AMEE 2009: Reports from the Short Communication Sessions: e-Learning and undergraduate education

In a lively series of presentations in the Short Communication Sessions on Monday 31st August, 2009, ideas and issues surrounding new technologies in e-learning were discussed at length.

1One of the hot topics of the session was the use of Web 2.0 technologies to aid learning, including social networking tools, wikis, and other e-learning communication tools such as Moodle.

Replacing lectures with web-based learning

Firstly Robert M Klein from the University of Kansas, School of Medicine, Kansas, US, described their integrated electronic medical curriculum. This included a tablet PC that is central to the curriculum, giving the students improved access to materials, and allowing for self-directed learning and increased student collaboration. This system was implemented in 2006 and since then the department have reduced lectures by 40%, replacing them with web-based learning and small group sessions.

Can the students lead the teachers with e-Learning?

Nick Short from the Royal Veterinary College in London then described how his department was working to bridge the gap between student’s expectations of online learning and the teacher’s level of understanding of this technology. As he explained: “We need to engage students in e-learning resources. How do stakeholders use the technology? How do we teach the teachers?”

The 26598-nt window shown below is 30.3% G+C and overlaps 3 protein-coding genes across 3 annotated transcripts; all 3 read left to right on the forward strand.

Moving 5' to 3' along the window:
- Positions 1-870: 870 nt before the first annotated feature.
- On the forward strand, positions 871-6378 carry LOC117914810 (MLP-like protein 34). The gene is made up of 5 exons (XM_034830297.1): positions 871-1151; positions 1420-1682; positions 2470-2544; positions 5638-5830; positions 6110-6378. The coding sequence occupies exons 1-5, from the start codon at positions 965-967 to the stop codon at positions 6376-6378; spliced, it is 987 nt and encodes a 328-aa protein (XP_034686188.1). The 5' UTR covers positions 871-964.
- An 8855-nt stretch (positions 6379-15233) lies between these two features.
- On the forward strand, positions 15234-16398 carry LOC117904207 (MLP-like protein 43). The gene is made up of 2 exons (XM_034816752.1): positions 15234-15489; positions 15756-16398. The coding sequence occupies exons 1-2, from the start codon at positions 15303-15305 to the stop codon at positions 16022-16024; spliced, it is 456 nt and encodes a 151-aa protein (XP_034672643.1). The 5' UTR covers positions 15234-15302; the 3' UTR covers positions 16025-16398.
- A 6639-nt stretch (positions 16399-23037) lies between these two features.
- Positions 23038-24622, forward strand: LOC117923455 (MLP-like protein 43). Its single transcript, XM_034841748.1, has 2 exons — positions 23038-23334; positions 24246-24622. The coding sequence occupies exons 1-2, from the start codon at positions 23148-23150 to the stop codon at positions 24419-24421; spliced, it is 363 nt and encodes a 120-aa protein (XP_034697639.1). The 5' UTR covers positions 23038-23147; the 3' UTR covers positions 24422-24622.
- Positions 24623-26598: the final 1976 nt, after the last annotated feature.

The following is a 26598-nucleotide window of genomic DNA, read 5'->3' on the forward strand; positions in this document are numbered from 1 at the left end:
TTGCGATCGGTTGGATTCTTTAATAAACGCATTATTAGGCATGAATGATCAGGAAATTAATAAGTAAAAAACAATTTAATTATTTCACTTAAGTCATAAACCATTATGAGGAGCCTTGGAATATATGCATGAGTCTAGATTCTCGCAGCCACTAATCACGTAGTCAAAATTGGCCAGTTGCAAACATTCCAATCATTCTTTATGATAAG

With this project, student focus groups were involved in various projects, including the development of WikiVet. In the spirit of Web 2.0 we were introduced to some of the students using Skype, where we heard first hand their experiences.

One of the student participants said: “I can use my own experience and opinions to influence the resources so that they deliver what students want, rather than what tutors think they want – which isn’t necessarily the same thing!”

Using Wikis in medical education

Martin Vejrazka from Charles University in Prague outlined the shift in his university towards more “interactive, learning-centred models”, using WikiLectures as an example.

This is more of an Internet-based textbook, rather than like the ‘WikiPedia’ model. As Vejrazka said: “It is an easy dissemination tool, and is also cost-effective. It is also reliable because any mistakes are easily corrected.”

When challenged on whether students would lose interest in updating the WikiLectures once it became fully comprehensive, he said: “I’m not afraid of losing student interest because there is so much new material. The lectures will be updated forever.”

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